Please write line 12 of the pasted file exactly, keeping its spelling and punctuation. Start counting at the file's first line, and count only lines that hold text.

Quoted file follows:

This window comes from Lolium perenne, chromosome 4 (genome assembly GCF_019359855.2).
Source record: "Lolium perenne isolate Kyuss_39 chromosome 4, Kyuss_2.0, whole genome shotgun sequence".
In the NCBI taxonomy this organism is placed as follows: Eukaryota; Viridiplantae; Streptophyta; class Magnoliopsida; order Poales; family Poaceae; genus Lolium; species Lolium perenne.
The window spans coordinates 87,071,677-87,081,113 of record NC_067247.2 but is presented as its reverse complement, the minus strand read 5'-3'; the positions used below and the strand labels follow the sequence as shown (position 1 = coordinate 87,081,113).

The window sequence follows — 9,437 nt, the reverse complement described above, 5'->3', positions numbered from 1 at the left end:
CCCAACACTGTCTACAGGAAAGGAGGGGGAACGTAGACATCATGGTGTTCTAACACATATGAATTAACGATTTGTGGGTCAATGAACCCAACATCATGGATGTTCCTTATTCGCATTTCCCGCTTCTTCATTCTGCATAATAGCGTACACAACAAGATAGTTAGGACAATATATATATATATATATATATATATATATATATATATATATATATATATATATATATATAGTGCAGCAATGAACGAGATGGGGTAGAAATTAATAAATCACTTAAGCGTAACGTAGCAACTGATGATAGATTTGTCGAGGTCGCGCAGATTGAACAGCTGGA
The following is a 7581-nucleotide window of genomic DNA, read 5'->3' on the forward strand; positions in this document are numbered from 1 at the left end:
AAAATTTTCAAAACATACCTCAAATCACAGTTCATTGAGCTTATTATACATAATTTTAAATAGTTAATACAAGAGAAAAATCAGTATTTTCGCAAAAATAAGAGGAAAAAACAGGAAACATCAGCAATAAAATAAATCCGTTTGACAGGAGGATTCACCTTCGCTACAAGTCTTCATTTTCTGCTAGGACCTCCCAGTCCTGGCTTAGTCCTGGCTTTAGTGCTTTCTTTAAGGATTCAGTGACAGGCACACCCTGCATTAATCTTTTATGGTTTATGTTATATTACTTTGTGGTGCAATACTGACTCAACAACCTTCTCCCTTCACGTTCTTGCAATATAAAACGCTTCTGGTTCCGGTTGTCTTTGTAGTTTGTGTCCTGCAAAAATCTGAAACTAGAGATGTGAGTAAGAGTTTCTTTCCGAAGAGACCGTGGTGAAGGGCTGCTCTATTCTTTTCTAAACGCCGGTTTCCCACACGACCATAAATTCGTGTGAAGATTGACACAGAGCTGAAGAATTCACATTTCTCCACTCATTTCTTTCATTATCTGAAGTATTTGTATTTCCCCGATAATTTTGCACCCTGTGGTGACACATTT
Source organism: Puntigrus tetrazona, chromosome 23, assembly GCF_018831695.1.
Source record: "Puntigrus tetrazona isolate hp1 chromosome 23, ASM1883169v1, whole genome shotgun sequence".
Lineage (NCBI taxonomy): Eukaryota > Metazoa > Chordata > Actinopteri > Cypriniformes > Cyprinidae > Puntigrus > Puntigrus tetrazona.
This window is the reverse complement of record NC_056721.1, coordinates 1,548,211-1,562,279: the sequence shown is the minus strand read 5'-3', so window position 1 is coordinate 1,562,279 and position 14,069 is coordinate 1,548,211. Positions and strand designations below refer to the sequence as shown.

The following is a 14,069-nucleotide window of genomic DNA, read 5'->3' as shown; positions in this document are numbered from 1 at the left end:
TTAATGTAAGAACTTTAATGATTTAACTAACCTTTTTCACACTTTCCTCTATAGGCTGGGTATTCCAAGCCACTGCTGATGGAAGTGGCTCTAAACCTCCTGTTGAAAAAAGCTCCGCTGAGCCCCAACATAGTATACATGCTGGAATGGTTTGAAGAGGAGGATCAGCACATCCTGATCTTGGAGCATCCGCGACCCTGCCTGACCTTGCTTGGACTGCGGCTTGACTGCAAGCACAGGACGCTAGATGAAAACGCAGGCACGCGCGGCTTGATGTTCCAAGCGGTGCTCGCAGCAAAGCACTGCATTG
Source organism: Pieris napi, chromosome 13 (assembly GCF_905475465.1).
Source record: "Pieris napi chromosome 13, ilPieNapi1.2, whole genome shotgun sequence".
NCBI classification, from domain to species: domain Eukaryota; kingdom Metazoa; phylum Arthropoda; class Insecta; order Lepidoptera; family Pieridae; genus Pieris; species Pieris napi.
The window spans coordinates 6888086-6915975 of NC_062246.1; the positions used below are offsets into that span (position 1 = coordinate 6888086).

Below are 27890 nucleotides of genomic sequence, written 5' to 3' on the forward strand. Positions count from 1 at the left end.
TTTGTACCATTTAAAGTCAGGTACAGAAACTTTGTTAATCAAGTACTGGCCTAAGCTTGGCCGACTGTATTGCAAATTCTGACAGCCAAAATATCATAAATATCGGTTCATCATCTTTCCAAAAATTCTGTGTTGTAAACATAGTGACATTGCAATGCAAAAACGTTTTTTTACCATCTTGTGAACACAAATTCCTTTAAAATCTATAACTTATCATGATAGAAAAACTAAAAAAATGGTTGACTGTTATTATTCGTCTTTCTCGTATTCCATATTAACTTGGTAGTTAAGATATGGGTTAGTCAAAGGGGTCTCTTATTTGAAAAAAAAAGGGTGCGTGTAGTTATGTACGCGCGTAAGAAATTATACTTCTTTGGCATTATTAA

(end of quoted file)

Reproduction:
This window is the reverse complement of record NC_056721.1, coordinates 1,548,211-1,562,279: the sequence shown is the minus strand read 5'-3', so window position 1 is coordinate 1,562,279 and position 14,069 is coordinate 1,548,211. Positions and strand designations below refer to the sequence as shown.